This is a translation of an article written by Shigeo Okazaki, former head minister of Motowanishi Branch Church, for Tenri Jiho newspaper's column entitled "The Ofudesaki, My Companion along the Way."
If only the mind is purified completely, there will be nothing but delight in everything.
Tenrikyo is a path focused on purifying the mind. When our mind becomes pure and clear, we can joyously accept anything that happens, perceiving it as embodying the "truth of heaven." This allows each day of our life to be filled with joy.
The converse is also true, for the key to purifying our mind lies in joyous acceptance, as well as selfless and thankful action, which we call hinokishin. We are taught that these practices can lead to the blessing of the Joyous Life, where there will be freedom from illness, death, and weakening and where the natural term of life will be fixed at 115 years. Thus we read in the Mikagura-uta, The Songs for the Service: "When your mind is completely purified, / Then comes paradise."
In the year 2000, when I was 75, I handed the responsibility for our church over to my son and started working to establish a residential home for elderly people with dementia--which was something our church's founder had wished to do but could not. Two years later, Group Home Dandelion, as it is called, opened with a capacity of 18, and I became its director.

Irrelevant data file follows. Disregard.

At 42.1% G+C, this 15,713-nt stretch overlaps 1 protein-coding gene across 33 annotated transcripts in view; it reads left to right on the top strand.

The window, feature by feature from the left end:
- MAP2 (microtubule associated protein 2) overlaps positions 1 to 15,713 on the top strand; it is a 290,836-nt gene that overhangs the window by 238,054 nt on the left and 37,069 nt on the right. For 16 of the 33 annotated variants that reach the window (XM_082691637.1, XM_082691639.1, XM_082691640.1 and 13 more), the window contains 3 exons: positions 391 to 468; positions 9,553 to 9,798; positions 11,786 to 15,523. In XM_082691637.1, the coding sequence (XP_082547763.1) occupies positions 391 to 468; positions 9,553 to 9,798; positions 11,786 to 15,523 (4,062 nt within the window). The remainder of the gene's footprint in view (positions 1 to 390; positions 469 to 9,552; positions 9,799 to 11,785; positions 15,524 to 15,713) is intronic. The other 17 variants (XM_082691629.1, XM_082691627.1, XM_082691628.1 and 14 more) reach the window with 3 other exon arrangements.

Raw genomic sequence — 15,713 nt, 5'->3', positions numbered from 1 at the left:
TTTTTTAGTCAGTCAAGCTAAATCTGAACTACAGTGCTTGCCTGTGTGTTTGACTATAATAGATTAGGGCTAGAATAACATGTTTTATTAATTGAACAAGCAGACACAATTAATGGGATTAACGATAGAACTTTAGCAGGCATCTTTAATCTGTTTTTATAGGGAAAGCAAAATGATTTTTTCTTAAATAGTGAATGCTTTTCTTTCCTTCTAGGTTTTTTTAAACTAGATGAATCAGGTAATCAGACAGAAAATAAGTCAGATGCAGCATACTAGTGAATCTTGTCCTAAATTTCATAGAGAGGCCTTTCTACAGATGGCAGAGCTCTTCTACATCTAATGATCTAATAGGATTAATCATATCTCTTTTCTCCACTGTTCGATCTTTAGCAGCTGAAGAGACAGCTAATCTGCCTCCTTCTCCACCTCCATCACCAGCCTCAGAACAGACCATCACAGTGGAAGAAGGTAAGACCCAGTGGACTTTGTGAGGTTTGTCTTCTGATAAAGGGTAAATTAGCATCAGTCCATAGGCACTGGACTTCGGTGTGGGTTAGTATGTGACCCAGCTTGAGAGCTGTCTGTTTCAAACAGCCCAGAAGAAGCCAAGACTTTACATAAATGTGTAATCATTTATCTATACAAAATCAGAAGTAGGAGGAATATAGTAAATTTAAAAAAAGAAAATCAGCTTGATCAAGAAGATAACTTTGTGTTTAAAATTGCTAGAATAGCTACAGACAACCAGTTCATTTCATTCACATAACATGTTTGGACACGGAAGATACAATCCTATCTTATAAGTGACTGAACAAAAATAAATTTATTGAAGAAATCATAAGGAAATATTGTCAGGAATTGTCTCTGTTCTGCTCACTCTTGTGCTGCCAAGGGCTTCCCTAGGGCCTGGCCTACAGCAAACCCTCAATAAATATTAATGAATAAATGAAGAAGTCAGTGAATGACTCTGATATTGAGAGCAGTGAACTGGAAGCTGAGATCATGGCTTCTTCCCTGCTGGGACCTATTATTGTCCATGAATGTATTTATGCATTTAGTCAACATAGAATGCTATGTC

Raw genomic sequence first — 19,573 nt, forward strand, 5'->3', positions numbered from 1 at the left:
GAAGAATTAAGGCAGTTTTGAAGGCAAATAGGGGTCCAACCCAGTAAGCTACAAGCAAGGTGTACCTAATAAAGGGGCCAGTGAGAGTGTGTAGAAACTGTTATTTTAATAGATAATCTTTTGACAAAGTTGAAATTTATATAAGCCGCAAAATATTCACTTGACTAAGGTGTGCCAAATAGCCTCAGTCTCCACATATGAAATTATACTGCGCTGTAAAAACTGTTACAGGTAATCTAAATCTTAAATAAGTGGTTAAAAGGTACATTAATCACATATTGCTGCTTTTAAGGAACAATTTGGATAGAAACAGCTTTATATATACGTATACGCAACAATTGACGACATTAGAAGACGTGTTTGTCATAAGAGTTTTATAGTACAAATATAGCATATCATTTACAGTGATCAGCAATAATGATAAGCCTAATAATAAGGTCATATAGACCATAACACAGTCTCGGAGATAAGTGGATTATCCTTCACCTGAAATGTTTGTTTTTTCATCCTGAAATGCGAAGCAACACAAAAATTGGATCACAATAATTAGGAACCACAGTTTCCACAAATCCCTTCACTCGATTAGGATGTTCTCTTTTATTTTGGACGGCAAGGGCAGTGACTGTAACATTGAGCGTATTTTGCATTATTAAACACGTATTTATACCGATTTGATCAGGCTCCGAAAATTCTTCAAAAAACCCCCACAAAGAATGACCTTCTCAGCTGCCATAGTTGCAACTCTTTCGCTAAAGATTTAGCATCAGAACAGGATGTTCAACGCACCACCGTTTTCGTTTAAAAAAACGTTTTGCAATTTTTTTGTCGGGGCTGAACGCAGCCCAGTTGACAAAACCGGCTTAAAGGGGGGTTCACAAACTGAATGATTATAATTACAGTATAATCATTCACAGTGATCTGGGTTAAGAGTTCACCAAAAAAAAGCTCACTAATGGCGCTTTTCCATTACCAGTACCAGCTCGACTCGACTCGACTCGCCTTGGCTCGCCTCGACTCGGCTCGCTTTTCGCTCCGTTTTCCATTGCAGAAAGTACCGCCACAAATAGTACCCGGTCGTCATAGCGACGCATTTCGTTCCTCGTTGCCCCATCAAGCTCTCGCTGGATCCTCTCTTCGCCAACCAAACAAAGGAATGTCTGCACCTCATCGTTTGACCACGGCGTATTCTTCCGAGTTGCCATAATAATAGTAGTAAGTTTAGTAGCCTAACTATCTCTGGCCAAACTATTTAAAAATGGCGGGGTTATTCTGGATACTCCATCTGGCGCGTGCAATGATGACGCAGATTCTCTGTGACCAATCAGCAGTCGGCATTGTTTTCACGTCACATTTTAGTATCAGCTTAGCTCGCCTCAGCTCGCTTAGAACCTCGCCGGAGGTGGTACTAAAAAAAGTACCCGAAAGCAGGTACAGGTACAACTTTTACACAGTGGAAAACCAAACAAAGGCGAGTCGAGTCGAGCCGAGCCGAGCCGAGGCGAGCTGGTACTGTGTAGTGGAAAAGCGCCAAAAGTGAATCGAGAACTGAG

In 2004, however, a routine check-up showed that my tumor markers were well beyond the normal range. Further tests, for which I had to be hospitalized, revealed that I had prostate cancer of a very late stage that was not treatable by surgery. I was told that I could spend the short remainder of my life at home until the onset of pain, when I should go into the hospital, where my life would end.
Later, when the cancer began to press on my urethra, I needed urinary catheterization. Yet I felt happy and grateful that, in contrast to my father's premature death and despite a fortuneteller's prediction of a short life for me, I had been able to live to be 80, thanks to this path. My mind was at peace, and I was prepared to die with joy. I wrote a note to express my gratitude for all the blessings and for all the kindnesses given to me over many years, and I put my affairs in order. I was ready.
Strangely enough, however, the cancer began to shrink spontaneously, thus bringing me back from the verge of death. "One thing common to all those who have overcome cancer is a sense of gratitude for it," writes Professor Toru Abo of Niigata University School of Medicine. He seems right about my case, at least. Joyous acceptance--however imperfectly I may have been implementing it--has, I believe, proven to be a "truth that connects" as I have been trying to live up to the teaching: "When your mind is completely purified, / Then comes paradise."